Edgar Martinez will have one more chance to make the Hall of Fame

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Former Mariners DH Edgar Martinez was hoping to be among those announced as Hall of Famers on Wednesday evening, but he fell shy of the 75 percent threshold with 70.4 percent of the vote. It was his ninth year on the ballot; he will reappear for a 10th and final time next year, his last shot to be elected by the Baseball Writers Association of America. After that, he will have to rely on the veterans committee.

Martinez debuted on the ballot in 2010, earning 36.2 percent. He would hover in that area for four years until plummeting to 25.2 percent in 2014, when the ballot really expanded due to no one getting elected the previous year. After earning only 27 percent in 2015, his support increased in a big way to 43.4 percent in 2016, and 58.6 percent in 2017. The trendline is going in the right direction, perhaps just in time for Martinez.

Martinez spent 18 seasons in the majors, all with the Mariners, becoming one of the most feared hitters in baseball. Across his career, he hit .312/.418/.515 with 309 home runs and 1,261 RBI. He drew 1,283 walks, which helped him lead the league on on-base percentage three times. He won the batting title twice, won five Silver Slugger Awards, and made the All-Star team seven times. Martinez also helped lead the Mariners to the postseason four times, putting up an .873 OPS in 148 trips the plate.

How scary was Martinez? He even struck fear in the heart of Mariano Rivera, the greatest closer of all time. In a 2013 interview with Christian Red of the New York Daily News, Rivera was asked which hitter was the toughest he ever faced. Rivera said, “The toughest – and thank God he retired – Edgar Martinez. Oh my God. I think every pitcher will say that, because this man was tough.”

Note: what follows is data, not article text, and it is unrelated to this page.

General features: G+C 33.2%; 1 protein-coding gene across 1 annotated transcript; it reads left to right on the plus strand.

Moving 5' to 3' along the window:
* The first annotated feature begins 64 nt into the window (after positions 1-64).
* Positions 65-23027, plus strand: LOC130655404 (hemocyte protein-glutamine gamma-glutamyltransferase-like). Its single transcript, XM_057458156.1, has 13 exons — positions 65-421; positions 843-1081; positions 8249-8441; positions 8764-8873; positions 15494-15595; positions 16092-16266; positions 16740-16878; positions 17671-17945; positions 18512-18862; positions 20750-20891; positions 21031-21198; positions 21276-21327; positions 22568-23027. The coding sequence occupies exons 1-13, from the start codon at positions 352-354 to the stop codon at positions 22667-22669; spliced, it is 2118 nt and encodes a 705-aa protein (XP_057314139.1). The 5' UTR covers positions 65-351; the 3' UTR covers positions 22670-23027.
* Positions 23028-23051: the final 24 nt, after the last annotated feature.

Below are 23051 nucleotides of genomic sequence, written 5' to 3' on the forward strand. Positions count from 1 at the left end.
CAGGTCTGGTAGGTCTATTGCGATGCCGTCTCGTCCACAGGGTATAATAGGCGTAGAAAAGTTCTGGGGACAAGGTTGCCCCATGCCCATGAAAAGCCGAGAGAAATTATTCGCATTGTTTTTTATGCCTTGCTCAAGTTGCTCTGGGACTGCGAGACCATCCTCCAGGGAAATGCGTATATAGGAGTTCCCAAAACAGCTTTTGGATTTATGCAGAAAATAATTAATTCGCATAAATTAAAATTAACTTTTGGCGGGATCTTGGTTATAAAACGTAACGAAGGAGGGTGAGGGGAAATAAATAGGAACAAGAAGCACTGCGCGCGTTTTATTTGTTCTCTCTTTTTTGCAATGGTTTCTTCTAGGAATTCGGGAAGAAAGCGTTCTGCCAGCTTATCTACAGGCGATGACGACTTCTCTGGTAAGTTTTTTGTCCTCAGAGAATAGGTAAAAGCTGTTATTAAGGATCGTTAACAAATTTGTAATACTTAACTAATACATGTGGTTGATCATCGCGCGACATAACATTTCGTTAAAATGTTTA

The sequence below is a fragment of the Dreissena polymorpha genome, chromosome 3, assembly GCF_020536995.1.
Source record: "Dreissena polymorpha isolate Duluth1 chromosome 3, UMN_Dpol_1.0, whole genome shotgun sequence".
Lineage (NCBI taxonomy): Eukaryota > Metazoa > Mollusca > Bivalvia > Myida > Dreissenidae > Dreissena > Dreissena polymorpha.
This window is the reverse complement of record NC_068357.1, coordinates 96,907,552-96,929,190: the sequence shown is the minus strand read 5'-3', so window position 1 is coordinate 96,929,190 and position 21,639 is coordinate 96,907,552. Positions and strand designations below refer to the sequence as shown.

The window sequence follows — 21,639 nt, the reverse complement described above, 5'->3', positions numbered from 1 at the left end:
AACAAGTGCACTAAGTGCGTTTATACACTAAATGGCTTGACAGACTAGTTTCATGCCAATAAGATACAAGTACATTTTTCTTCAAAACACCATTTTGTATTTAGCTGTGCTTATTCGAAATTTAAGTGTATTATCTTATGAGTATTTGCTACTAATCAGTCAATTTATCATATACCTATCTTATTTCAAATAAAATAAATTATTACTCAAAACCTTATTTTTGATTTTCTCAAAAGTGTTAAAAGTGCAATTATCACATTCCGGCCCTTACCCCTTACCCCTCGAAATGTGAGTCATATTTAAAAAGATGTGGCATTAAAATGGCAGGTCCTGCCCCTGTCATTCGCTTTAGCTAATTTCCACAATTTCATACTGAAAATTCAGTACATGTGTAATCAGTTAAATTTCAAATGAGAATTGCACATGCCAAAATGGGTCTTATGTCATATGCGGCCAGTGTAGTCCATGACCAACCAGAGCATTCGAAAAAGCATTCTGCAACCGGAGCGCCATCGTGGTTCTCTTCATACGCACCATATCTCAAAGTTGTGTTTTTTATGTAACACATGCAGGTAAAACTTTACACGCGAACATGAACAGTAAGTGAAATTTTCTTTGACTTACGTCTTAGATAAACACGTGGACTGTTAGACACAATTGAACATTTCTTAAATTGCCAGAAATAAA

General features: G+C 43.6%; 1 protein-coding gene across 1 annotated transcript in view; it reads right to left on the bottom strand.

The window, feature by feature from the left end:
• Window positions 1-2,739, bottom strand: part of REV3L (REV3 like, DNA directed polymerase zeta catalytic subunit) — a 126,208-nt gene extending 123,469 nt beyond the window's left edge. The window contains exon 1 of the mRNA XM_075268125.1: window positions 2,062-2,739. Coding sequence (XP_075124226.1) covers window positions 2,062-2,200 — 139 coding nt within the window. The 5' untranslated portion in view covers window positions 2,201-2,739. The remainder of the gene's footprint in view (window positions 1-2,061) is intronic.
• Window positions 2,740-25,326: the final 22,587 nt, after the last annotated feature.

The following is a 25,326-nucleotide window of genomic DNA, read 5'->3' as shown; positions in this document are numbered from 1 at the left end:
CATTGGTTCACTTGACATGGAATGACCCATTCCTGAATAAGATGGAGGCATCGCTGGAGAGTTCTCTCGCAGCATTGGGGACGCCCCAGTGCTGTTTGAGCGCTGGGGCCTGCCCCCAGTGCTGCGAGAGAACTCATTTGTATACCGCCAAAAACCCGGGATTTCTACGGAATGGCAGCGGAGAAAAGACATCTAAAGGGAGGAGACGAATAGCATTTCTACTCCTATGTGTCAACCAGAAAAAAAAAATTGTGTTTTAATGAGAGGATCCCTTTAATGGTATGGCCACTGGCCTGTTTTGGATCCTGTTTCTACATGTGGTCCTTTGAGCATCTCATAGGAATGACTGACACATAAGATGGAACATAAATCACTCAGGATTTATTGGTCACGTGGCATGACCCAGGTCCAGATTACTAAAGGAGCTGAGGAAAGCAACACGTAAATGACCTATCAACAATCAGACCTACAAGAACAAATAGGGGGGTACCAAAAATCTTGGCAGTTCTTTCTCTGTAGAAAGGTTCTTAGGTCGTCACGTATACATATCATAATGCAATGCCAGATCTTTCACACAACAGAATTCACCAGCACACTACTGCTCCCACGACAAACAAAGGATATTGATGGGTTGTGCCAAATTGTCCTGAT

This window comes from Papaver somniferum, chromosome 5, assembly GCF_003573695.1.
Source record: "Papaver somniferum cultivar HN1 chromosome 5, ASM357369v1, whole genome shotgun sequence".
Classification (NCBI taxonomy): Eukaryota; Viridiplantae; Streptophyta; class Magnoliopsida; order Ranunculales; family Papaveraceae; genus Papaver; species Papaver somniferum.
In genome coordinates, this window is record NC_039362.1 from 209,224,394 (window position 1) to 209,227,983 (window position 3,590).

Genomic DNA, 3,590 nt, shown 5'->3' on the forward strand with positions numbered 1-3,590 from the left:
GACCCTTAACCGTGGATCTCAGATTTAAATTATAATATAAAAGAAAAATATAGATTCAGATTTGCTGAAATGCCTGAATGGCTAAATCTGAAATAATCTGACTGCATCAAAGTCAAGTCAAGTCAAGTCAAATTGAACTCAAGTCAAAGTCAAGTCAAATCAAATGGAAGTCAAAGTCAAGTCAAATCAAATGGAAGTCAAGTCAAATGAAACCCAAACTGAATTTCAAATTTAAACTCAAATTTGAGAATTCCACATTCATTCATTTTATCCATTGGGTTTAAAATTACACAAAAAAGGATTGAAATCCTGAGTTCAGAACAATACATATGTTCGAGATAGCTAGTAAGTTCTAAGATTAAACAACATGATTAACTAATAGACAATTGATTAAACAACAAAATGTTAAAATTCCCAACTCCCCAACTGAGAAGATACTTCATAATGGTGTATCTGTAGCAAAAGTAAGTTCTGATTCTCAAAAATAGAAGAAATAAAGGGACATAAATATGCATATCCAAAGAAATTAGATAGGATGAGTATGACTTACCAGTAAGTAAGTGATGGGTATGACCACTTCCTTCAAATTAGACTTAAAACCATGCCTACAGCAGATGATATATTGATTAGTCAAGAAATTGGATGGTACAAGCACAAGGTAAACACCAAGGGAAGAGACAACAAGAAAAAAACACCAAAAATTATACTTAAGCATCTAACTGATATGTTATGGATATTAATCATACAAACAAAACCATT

Martinez is arguably the greatest DH of all-time if you consider production on a rate basis and don’t value power significantly more than other ways a hitter produces. The top-three, among those who played at least half of their career games at DH, is some combination of Martinez, Frank Thomas, and David Ortiz.

Martinez Thomas Ortiz
Seasons (PA) 18 (8674) 19 (10075) 20 (10091)
AVG .312 .301 .286
OBP .418 .419 .380
SLG .515 .555 .552
HR 309 521 541
RBI 1261 1704 1768
Runs 1219 1494 1419
BB 1283 1667 1319
All-Star 7 5 10
Batting Titles 2 1 0
WS Titles 0 1 3

Thomas was elected to the Hall of Fame in 2014, his first year of eligibility, with 83.7 percent of the vote. Ortiz will also presumably be a first-ballot Hall of Famer when he appears on the ballot. Even if one values power so much more than anything else a DH can do, Martinez isn’t that far behind Thomas and Ortiz to justify not voting for him and keeping him out of the Hall of Fame for nine years.

There were 422 voters this year and 297 of them voted for Martinez. He will need at least 317 votes to get in next year, an increase of 20 votes. He’s had bigger increases in voting in each of the last three years, picking up 43 votes from 2015 ’16, 68 from 2016 to ’17, and 38 from 2017 to ’18. Of course, the higher up one goes, the harder it will be to get the next vote. Still, it seems perfectly reasonable that Martinez will finally get the requisite support he needs to earn his deserved enshrinement in the Hall of Fame. Here’s hoping.

Clayton Kershaw struggles with control, walks six Marlins

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Dodgers ace Clayton Kershaw entered Wednesday night’s start against the Marlins without having issued a walk in his previous three starts. In fact, his last walk came on April 3 when he issued a free pass to Paul Goldschmidt with the bases empty and two outs in the bottom of the first inning. All told, Kershaw was on a streak of 26 walk-less innings before he took the mound at home to take on the Marlins.

Kershaw started off Wednesday in character, striking out the side in the first inning. He issued a walk in a tough second inning, but escaped without allowing a run. Kershaw walked two more in the third and again danced out of danger. In the fourth, Kershaw walked Lewis Brinson to load the bases with no outs and — you guessed it — didn’t end up allowing a run. His errant control finally came back to bite him in the fifth when Kershaw issued back-to-back two-out walks, then served up a three-run home run to Miguel Rojas down the left field line. His night was done when he completed the inning. Five innings, three runs, five hits, six walks, seven strikeouts, 112 pitches.

The six walks Kershaw issued over five innings marked his first six-walk outing since April 7, 2010 when he issued six free passes to the Pirates in 4 2/3 innings. The only other time he walked as many was on August 3, 2009 against the Brewers in a four-plus inning outing. Kershaw hasn’t even walked five batters in an outing recently — the last time was September 23, 2012 against the Reds.